Sometimes I know a chapter is well-written but it still isn’t working as well as it needs to. For me, this often happens when the tension in the scene (or scenes) is primarily internal. It’s not that nothing is happening. It’s just that I’ve written a bunch of character ruminating and after awhile that gets tedious to read. It also tends to bring out a level of repetition in my writing that I’d prefer to avoid because really, how many new things can a character think about? I find myself writing the same loop of thoughts.
So what’s a writer to do?
Well, revise, of course!
And in this case, dig in and re-think how the scene needs to play out, how I can move out of the character’s head and ground the internal angst with external action. Author Sara Zarr, whose workshop I attended at The Writing Barn a few years ago, calls these Emotional Turnings. She taught us that every emotional turning of a character needs to be rooted in some action perceivable by the senses. It is grand and wise advice.
Yesterday, I used this advice to turn around a set of scenes that had devolved into too much thinking. In this case, the key was a phone call the MC makes to her best friend, a friend she hasn’t seen much since the MC moved to the city, and has in fact been ignoring, mostly because the MC’s life has been turned upside down by the death of her brother and the ensuing breakup of her family. And then there’s been something very strange that has happened and there’s a new boy and a bunch of angst and so the MC calls her friend.
In the original version, she calls. There is witty banter, but it’s mostly one-sided with the friend going on and on about her camp counselor job and teaching archery and the MC thinks some witty things and then the friend says she has to go without asking why the MC has called. Followed by some pages of MC angsting.
Yeah. I know. It reads well technically. It does bring back all the things that are going wrong in the MCs world and all the things she wants but possibly will never have. But yeah. A lot of ruminating.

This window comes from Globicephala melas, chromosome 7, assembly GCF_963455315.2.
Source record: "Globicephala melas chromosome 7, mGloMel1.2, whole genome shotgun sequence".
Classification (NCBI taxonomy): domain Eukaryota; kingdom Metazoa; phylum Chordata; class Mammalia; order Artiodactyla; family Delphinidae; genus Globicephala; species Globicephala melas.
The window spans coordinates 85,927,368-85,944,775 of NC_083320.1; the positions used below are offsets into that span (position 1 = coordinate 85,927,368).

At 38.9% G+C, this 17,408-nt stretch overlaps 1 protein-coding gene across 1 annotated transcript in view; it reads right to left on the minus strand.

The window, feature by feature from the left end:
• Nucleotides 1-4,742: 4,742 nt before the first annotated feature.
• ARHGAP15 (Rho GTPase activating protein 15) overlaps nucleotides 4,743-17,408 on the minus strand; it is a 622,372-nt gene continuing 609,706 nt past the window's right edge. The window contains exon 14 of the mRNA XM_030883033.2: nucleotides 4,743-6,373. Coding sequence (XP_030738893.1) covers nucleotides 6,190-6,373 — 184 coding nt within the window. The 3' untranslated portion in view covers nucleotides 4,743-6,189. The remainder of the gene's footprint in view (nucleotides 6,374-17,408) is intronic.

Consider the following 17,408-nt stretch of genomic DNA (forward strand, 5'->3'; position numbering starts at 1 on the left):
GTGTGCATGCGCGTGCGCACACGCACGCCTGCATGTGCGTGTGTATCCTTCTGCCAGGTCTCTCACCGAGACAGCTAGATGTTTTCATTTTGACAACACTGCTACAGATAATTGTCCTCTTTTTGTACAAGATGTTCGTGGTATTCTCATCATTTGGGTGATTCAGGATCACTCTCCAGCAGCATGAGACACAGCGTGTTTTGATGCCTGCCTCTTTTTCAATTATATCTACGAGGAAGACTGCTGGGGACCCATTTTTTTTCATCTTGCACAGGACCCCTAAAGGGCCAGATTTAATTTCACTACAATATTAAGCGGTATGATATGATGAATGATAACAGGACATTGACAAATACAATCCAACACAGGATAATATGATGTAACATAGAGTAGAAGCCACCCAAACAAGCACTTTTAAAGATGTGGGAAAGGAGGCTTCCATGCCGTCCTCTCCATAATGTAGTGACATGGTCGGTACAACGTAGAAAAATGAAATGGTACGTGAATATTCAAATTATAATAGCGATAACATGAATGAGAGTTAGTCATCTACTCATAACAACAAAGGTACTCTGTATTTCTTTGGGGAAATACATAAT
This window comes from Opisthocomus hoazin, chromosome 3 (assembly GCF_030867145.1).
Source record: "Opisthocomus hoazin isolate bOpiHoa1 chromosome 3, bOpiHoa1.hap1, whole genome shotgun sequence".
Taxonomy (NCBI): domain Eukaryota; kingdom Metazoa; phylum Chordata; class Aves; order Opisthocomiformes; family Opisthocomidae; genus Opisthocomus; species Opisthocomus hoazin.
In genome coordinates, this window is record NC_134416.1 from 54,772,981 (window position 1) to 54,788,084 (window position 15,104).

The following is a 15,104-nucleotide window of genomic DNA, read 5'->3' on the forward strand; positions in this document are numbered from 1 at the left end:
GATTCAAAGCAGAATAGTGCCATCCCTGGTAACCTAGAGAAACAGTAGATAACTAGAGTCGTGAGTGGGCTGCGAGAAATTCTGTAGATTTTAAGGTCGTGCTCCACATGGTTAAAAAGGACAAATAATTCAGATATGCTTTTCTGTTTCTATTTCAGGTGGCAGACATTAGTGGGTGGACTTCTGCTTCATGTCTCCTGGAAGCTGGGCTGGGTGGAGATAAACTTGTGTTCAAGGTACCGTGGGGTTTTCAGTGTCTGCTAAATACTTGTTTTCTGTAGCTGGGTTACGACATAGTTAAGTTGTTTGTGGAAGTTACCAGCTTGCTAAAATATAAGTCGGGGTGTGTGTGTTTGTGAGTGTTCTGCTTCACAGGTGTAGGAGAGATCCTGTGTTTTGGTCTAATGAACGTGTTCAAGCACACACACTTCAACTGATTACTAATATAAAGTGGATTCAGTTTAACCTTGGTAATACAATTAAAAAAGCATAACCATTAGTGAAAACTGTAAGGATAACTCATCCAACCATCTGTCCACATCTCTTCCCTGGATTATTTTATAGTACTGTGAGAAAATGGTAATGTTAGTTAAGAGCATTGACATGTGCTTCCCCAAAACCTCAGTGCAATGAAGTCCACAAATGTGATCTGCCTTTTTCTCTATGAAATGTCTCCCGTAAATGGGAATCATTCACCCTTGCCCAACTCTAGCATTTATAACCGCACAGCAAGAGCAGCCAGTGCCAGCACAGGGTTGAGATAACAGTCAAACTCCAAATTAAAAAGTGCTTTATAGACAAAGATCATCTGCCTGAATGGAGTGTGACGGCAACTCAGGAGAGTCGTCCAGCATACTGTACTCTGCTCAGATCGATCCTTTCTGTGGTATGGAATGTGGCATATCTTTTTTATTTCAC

So I gave it a hard look. Poked around at this friendship and this moment and the myopic-nature of people when their lives are taking unexpected turns. And wondered what would happen if after the friend rattled on about archery and said she had to go, the MC would say no. I need to tell you something. And instead of saying something friend-like, the friend would basically tell her to get lost. What does she think, calling after basically ignoring her all this time. Call her self-centered or whatever. I hate giving away an exact plot so this is the basic gist although not the specifics. The point is, that the MC needs to be totally blindsided here. And then the MC needs to react in a physical way and DO SOMETHING. Then and only then can she think and then and only then will her thoughts have a real, physical world catalyst. And the stakes are raised because in the process one last remaining safety net (the friend) is ripped away rather than just hanging up the phone. (well, pressing end, which is so much less dramatic, but whatever.)
See what I mean?
What do you do when you realize a scene lacks tension?